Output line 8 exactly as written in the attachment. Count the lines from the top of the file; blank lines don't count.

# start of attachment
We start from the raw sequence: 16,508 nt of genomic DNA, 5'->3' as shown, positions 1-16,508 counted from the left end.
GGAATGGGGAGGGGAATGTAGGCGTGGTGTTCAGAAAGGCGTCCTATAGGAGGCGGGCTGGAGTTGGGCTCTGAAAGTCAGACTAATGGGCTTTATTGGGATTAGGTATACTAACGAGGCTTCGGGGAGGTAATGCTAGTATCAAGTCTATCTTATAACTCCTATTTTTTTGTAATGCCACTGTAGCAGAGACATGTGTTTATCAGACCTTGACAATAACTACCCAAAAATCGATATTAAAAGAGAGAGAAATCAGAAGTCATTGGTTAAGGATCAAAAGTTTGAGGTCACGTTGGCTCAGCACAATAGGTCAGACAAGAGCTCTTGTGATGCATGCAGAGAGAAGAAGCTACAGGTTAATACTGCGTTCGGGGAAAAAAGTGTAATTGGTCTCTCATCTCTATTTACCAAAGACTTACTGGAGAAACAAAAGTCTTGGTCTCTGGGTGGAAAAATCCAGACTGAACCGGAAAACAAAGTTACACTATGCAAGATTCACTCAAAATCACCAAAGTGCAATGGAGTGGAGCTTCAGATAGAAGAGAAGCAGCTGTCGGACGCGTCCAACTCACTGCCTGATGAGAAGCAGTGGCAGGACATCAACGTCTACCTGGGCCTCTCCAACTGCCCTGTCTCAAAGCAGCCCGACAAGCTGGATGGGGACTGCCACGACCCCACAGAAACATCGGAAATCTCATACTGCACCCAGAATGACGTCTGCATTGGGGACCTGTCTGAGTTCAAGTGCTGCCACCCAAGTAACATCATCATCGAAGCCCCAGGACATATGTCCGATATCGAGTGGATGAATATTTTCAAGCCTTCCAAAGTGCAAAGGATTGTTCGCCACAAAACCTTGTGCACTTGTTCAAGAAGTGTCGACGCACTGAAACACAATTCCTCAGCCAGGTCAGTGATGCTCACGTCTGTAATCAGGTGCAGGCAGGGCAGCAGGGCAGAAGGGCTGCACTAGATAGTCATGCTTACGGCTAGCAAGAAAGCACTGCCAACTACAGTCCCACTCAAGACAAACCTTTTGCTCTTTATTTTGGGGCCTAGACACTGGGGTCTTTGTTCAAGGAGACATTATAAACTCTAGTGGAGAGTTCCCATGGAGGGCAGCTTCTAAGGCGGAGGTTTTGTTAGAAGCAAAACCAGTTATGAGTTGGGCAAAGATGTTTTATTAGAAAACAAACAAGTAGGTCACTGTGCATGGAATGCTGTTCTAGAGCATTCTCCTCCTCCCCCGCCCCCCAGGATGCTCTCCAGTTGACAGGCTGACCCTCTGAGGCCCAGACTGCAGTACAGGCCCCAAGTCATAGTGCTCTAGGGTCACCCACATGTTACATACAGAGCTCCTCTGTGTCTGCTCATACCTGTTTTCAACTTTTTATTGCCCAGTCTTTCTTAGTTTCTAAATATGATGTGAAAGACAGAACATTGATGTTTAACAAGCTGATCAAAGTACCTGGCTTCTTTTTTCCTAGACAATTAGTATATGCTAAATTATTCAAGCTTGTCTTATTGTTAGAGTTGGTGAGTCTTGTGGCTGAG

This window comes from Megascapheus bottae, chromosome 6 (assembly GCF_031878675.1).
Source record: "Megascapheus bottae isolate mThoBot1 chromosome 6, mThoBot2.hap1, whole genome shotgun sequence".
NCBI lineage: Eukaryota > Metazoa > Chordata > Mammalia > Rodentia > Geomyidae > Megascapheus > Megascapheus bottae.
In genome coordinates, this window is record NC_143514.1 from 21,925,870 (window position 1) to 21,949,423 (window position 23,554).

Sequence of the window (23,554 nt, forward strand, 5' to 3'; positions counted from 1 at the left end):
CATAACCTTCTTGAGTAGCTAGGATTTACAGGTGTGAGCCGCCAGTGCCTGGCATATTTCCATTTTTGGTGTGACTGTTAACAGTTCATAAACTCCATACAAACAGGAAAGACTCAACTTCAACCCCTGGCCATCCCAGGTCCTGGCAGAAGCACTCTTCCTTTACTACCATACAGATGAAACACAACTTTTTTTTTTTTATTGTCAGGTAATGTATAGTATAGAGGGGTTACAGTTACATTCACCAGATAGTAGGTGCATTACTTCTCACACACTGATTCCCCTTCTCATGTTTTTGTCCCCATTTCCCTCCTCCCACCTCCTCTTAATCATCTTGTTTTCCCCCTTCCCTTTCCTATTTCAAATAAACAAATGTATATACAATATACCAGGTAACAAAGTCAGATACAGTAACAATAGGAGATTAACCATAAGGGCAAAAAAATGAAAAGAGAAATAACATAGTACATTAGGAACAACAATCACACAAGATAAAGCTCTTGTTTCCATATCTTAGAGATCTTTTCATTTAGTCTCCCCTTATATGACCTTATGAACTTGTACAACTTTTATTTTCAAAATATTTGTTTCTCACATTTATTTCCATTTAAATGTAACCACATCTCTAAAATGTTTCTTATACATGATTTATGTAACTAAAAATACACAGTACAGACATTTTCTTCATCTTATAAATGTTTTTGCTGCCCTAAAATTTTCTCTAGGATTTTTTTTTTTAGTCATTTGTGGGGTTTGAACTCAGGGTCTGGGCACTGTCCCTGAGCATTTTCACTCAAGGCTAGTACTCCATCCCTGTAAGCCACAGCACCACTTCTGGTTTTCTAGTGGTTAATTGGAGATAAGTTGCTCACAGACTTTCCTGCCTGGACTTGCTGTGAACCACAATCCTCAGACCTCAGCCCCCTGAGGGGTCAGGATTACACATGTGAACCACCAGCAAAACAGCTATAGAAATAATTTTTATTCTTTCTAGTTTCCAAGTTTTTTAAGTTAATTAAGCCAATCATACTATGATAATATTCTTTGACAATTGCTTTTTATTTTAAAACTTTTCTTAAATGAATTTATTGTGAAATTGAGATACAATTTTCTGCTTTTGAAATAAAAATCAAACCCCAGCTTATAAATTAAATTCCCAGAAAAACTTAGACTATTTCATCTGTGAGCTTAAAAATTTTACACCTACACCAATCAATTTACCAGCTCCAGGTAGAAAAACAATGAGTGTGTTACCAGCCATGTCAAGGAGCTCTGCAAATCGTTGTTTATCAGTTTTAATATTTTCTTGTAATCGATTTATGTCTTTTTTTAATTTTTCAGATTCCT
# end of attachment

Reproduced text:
CATAACCTTCTTGAGTAGCTAGGATTTACAGGTGTGAGCCGCCAGTGCCTGGCATATTTCCATTTTTGGTGTGACTGTTAACAGTTCATAAACTCCATACAAACAGGAAAGACTCAACTTCAACCCCTGGCCATCCCAGGTCCTGGCAGAAGCACTCTTCCTTTACTACCATACAGATGAAACACAACTTTTTTTTTTTTATTGTCAGGTAATGTATAGTATAGAGGGGTTACAGTTACATTCACCAGATAGTAGGTGCATTACTTCTCACACACTGATTCCCCTTCTCATGTTTTTGTCCCCATTTCCCTCCTCCCACCTCCTCTTAATCATCTTGTTTTCCCCCTTCCCTTTCCTATTTCAAATAAACAAATGTATATACAATATACCAGGTAACAAAGTCAGATACAGTAACAATAGGAGATTAACCATAAGGGCAAAAAAATGAAAAGAGAAATAACATAGTACATTAGGAACAACAATCACACAAGATAAAGCTCTTGTTTCCATATCTTAGAGATCTTTTCATTTAGTCTCCCCTTATATGACCTTATGAACTTGTACAACTTTTATTTTCAAAATATTTGTTTCTCACATTTATTTCCATTTAAATGTAACCACATCTCTAAAATGTTTCTTATACATGATTTATGTAACTAAAAATACACAGTACAGACATTTTCTTCATCTTATAAATGTTTTTGCTGCCCTAAAATTTTCTCTAGGATTTTTTTTTTTAGTCATTTGTGGGGTTTGAACTCAGGGTCTGGGCACTGTCCCTGAGCATTTTCACTCAAGGCTAGTACTCCATCCCTGTAAGCCACAGCACCACTTCTGGTTTTCTAGTGGTTAATTGGAGATAAGTTGCTCACAGACTTTCCTGCCTGGACTTGCTGTGAACCACAATCCTCAGACCTCAGCCCCCTGAGGGGTCAGGATTACACATGTGAACCACCAGCAAAACAGCTATAGAAATAATTTTTATTCTTTCTAGTTTCCAAGTTTTTTAAGTTAATTAAGCCAATCATACTATGATAATATTCTTTGACAATTGCTTTTTATTTTAAAACTTTTCTTAAATGAATTTATTGTGAAATTGAGATACAATTTTCTGCTTTTGAAATAAAAATCAAACCCCAGCTTATAAATTAAATTCCCAGAAAAACTTAGACTATTTCATCTGTGAGCTTAAAAATTTTACACCTACACCAATCAATTTACCAGCTCCAGGTAGAAAAACAATGAGTGTGTTACCAGCCATGTCAAGGAGCTCTGCAAATCGTTGTTTATCAGTTTTAATATTTTCTTGTAATCGATTTATGTCTTTTTTTAATTTTTCAGATTCCT